January 6 was an unusual day. January 6 was a day we’ve never seen or thought we’ve seen in our country. Our country of democracy and freedom. When the settlers first came and set up our constitution and wrote it, the idea of fanning the flame over lies would never have been supported by a leader in charge. Whatever your politics are, whether you’re on one side or another, there is a general consensus that the behavior and actions and bad decisions made on January 6, in the face of incited rhetoric, is a problem. It’s almost like a lack of moral awareness.
In corporations, I do a lot of work around leaders having the ability to be morally aware so that they can pass moral judgement by also having moral humility. In my case, there were moments that I have lacked moral awareness. You try to rationalize what you’re doing by what you tell yourself. Once you own it and become morally aware. What I’m doing might not be right, let me do an analysis, let me reflect, let me deconstruct what i’m doing to truly understand if it’s the right thing to do.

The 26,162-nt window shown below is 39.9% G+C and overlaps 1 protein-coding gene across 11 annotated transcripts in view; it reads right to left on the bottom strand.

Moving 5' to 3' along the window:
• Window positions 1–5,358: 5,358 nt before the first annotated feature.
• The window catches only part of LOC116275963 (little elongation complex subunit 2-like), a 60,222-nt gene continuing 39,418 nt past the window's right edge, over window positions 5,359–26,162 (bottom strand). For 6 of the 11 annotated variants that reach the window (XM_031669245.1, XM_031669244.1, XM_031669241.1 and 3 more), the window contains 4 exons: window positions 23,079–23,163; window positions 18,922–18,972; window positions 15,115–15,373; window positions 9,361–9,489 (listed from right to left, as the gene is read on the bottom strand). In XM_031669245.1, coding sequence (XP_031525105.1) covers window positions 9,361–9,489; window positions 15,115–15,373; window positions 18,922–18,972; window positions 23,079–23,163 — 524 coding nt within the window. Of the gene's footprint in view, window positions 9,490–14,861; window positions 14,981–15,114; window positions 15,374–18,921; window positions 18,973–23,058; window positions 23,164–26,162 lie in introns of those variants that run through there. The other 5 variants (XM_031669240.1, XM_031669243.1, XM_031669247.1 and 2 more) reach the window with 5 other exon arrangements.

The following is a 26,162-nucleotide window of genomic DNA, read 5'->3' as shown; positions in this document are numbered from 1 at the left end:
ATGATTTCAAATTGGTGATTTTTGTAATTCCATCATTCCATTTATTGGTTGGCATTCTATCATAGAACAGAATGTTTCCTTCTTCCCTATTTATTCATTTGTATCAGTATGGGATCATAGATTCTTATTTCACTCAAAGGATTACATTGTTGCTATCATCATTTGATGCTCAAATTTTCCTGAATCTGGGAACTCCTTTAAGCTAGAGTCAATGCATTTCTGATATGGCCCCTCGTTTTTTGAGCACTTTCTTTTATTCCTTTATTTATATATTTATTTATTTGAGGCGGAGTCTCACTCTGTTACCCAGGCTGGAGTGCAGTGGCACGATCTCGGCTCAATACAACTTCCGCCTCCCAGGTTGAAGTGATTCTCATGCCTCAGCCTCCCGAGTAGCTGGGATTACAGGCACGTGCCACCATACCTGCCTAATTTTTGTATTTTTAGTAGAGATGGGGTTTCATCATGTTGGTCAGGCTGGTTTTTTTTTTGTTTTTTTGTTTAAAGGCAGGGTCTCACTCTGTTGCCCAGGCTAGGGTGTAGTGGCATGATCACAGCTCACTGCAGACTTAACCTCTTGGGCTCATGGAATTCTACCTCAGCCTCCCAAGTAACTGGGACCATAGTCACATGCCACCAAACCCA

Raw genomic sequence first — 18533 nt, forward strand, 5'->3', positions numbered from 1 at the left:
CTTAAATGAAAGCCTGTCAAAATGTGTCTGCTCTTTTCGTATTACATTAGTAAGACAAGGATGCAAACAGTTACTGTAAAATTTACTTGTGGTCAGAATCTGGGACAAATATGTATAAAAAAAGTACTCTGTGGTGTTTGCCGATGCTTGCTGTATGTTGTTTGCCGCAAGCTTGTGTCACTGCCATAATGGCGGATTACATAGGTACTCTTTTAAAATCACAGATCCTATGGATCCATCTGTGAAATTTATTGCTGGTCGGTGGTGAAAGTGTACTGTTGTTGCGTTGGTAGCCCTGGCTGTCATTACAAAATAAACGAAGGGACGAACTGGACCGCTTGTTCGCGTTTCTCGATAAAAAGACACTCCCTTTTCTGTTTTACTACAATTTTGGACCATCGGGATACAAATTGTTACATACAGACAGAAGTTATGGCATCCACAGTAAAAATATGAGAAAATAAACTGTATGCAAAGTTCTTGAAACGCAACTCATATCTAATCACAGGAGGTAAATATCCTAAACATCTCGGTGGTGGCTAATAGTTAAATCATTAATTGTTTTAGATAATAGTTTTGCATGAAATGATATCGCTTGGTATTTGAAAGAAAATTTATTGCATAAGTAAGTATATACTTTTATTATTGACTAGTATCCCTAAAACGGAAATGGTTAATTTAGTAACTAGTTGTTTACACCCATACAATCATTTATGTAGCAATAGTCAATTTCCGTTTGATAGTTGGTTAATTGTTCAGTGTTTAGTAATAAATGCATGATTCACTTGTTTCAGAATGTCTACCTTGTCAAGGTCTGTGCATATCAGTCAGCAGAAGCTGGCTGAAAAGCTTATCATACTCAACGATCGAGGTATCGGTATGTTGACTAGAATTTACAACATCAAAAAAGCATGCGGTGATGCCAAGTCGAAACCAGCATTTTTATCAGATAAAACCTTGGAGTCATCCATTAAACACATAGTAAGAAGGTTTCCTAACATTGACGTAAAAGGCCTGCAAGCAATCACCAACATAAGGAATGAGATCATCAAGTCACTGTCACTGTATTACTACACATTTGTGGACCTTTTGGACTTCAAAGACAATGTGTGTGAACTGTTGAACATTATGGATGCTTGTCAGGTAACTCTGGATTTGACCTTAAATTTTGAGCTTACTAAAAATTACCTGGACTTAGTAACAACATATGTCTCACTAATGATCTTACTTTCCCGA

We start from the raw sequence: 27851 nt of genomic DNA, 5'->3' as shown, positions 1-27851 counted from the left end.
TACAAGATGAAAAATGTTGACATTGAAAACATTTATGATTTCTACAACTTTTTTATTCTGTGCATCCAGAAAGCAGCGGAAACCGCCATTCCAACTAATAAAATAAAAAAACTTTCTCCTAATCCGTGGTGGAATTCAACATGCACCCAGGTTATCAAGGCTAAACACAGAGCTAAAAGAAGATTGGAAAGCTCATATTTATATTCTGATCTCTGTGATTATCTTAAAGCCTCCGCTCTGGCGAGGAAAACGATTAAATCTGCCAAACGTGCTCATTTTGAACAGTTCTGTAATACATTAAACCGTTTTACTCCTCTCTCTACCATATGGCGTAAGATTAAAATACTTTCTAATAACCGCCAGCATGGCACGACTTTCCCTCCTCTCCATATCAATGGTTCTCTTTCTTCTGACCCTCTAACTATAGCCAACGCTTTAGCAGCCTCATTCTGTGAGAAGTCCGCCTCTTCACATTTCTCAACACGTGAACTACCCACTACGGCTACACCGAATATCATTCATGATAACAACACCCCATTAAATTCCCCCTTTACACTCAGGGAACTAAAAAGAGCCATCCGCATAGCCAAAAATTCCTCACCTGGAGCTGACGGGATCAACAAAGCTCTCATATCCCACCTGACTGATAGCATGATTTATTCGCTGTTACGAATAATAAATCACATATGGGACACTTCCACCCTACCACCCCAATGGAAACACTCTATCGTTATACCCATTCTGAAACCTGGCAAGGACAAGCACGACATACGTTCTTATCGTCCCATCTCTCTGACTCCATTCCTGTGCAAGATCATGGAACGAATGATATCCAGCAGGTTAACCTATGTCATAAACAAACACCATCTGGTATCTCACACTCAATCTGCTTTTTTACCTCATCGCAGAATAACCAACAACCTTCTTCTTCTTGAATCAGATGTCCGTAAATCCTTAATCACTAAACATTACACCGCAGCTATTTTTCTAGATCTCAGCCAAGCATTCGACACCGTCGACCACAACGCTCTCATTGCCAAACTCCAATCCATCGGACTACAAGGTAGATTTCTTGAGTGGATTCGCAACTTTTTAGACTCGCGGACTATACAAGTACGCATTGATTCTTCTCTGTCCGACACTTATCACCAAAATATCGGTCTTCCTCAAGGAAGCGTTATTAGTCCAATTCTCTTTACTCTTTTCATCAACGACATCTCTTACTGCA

I think January 6th, as people look back and reflect, they will understand, recognize, and hopefully own up to the fact that some of the actions done by extremist individuals was not right. Certainly the people who committed all these acts of what I believe were completely wrong, almost to the rise of domestic terrorism. It comes down to lack of moral awareness. I think it’s really important for all of us to think about what we’re doing, are we aware of what we’re doing. Are we aware of the impact of our decisions and behavior and actions on others, on ourselves, on our communities, on our organizations.
Let’s try to focus on being morally aware and pray and hope that we will never see a repeat of January 6th, and that our country can heal. We will rise above, and I know that we have the strength to do so as a country and community.